Davis, George P. (George Perrin), b. ca. 1842.

Davis, Henry Winter, 1817-1865.

Davis, Sarah Walker, 1844-1879.

Davis, Sarah Woodruff Walker, 1814-1879.

Dickey, Theophilus Lyle, 1811 or 12-1885.

Douglas, Stephen A. (Stephen Arnold), 1813-1861.

Edwards, Ninian, 1775-1833.

Fell, Jesse W., 1808-1887.

Frémont, John Charles, 1813-1890.

Garfield, James A. (James Abram), 1831-1881.

Grant, Ulysses S. (Ulysses Simpson), 1822-1885.

Hardin, John J., 1810-1847.

Harlan, James, 1820-1899.

Hatch, O. M. (Ozias Mather), 1814-1893.

Hayes, Rutherford Birchard, 1822-1893.

Henry, John F., 1847-1879.

Herndon, William Henry, 1818-1891.

Holt, Joseph, 1807-1894.

Ingersoll, Robert Green, 1833-1899.

Judd, Norman B. (Norman Buel), 1815-1878.

King, Willard L. (Willard Leroy), b. 1893, collector.

King, Willard L. (Willard Leroy), b. 1893. Lincoln's manager, David Davis.

Lamon, Ward Hill, 1828-1893.

Lincoln, Abraham, 1809-1865.

Lincoln, Mary Todd, 1818-1882.

Lincoln, Robert Todd, 1843-1926.

Lincoln, Thomas, 1778-1851.

Logan, Stephen T. (Stephen Trigg), 1800-1880.

McClure, J. E.

Medill, Joseph, 1823-1899.

Milligan, Lambdin P.

Orme, William Ward, 1832-1866.

Peck, E. (Ebenezer), 1805-1881.

Pratt, Harry E., collector.

Rockwell, Julius, 1805-1888.

Scott, Winfield, 1786-1866.

Seward, William Henry, 1801-1872.

Smith, Caleb B. (Caleb Blood), 1808-1864.

Stanton, Edwin McMasters, 1814-1869.

Stuart, John Todd, 1807-1885.

Swayne, Noah Haynes, 1804-1884.

Swett, Leonard, 1825-1889.

Tilden, Samuel J. (Samuel Jones), 1814-1886.

Treat, Samuel Hubbel, 1811-1887.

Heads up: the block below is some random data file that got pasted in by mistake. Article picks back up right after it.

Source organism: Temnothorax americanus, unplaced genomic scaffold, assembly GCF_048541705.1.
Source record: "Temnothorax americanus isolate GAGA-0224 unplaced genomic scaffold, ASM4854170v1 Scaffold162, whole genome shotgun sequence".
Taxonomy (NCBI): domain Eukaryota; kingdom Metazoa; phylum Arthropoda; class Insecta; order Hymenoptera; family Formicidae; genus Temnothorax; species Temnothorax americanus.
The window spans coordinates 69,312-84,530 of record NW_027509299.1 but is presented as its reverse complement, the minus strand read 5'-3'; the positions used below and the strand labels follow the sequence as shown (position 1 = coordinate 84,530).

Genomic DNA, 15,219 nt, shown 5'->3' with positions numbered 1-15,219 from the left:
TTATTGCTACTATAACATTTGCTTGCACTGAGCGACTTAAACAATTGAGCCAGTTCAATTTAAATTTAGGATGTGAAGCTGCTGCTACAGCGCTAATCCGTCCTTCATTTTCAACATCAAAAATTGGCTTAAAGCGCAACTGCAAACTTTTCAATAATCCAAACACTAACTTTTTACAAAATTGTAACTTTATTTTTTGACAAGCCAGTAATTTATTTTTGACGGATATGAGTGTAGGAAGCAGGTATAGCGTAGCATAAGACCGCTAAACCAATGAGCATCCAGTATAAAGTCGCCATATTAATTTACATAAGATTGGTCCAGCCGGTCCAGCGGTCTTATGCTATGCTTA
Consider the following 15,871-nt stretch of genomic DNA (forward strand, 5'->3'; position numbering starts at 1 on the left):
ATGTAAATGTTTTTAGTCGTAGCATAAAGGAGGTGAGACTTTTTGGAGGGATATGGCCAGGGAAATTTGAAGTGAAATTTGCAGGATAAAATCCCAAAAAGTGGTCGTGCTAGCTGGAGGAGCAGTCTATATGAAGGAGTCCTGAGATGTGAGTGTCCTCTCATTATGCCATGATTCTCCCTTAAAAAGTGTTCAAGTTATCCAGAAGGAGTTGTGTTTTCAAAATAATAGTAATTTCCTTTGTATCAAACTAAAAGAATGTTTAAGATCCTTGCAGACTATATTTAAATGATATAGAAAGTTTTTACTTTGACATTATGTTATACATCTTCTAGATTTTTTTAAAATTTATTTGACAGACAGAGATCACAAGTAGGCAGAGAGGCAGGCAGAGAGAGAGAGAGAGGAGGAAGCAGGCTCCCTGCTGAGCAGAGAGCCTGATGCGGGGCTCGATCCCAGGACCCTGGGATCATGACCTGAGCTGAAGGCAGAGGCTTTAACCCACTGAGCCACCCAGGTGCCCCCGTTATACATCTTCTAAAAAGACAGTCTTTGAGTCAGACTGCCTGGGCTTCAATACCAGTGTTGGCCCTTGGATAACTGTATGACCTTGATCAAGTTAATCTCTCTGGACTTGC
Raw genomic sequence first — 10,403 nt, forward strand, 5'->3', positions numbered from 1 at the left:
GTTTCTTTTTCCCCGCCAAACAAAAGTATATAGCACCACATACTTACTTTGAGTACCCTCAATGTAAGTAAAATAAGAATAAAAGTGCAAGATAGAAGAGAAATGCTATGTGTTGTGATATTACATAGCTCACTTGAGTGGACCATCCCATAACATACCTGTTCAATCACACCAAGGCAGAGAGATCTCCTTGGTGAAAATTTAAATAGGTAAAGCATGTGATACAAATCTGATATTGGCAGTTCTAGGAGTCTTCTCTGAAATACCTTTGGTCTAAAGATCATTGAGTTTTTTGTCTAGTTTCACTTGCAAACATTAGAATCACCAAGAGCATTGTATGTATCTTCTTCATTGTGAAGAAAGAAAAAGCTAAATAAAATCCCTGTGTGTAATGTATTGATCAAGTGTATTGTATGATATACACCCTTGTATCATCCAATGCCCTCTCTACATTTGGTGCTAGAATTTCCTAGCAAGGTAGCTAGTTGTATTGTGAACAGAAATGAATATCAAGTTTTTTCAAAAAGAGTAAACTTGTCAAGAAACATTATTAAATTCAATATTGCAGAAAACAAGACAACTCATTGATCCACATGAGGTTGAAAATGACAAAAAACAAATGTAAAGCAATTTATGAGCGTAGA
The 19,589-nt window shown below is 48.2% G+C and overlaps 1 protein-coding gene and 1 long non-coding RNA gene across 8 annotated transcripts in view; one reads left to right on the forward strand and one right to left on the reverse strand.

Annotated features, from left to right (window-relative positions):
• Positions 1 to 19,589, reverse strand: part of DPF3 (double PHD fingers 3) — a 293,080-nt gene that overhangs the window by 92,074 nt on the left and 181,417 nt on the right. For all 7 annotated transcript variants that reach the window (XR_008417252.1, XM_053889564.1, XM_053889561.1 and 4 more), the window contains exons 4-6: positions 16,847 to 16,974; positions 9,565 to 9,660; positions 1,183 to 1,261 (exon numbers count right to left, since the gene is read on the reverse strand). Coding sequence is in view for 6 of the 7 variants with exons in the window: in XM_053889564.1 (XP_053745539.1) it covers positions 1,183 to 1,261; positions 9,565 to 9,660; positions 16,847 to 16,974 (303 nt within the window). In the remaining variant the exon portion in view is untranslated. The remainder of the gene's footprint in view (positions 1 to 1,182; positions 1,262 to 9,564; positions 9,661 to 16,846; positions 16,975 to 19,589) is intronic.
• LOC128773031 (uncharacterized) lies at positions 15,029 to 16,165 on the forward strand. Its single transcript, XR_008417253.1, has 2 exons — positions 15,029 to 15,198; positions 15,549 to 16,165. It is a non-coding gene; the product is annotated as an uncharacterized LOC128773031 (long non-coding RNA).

Trumbull, Lyman, 1813-1896.

Usher, John Palmer, 1816-1889.

Vallandigham, Clement L. (Clement Laird), 1820-1871.

Walker, William Perrin, 1778-1858.

Washburne, E. B. (Elihu Benjamin), 1816-1887.

Weed, Thurlow, 1797-1882.

Welles, Gideon, 1802-1878.

Wentworth, John, 1815-1888.

White, Horace, 1834-1916.

Whitney, Henry Clay, 1831-1905.

Yates, Richard, 1815-1873.

St. Louis Republican.

United States--Illinois--Bloomington.


Arrangement of the collection:

This collection is arranged in the following series.

Series 1. David Davis letters and documents, 1815-1886 (box 1-22)

Series 2. Harry E. Pratt collection (in box 22: 3 folders)

Series 3. Willard King's notes on galley proofs (in box 22)

Series 4. Microfilm (box 23)

Series 5. Willard King's correspondence, etc. about the Davis biography, 1950-1956 (box 24-28):

Series 6. Drafts of Chapter 2 of the biography (in box 29)

Series 7. Correspondence with descendants of Davis (in box 29)

Series 8. Oversize items (1 oversize folder)

Series 9. Later donations from Willard King about the biography (box 30-33, 1 v.)


Detailed description of archival series within the collection:

Series 1. David Davis letters and documents, 1815-1886 (box 1-22):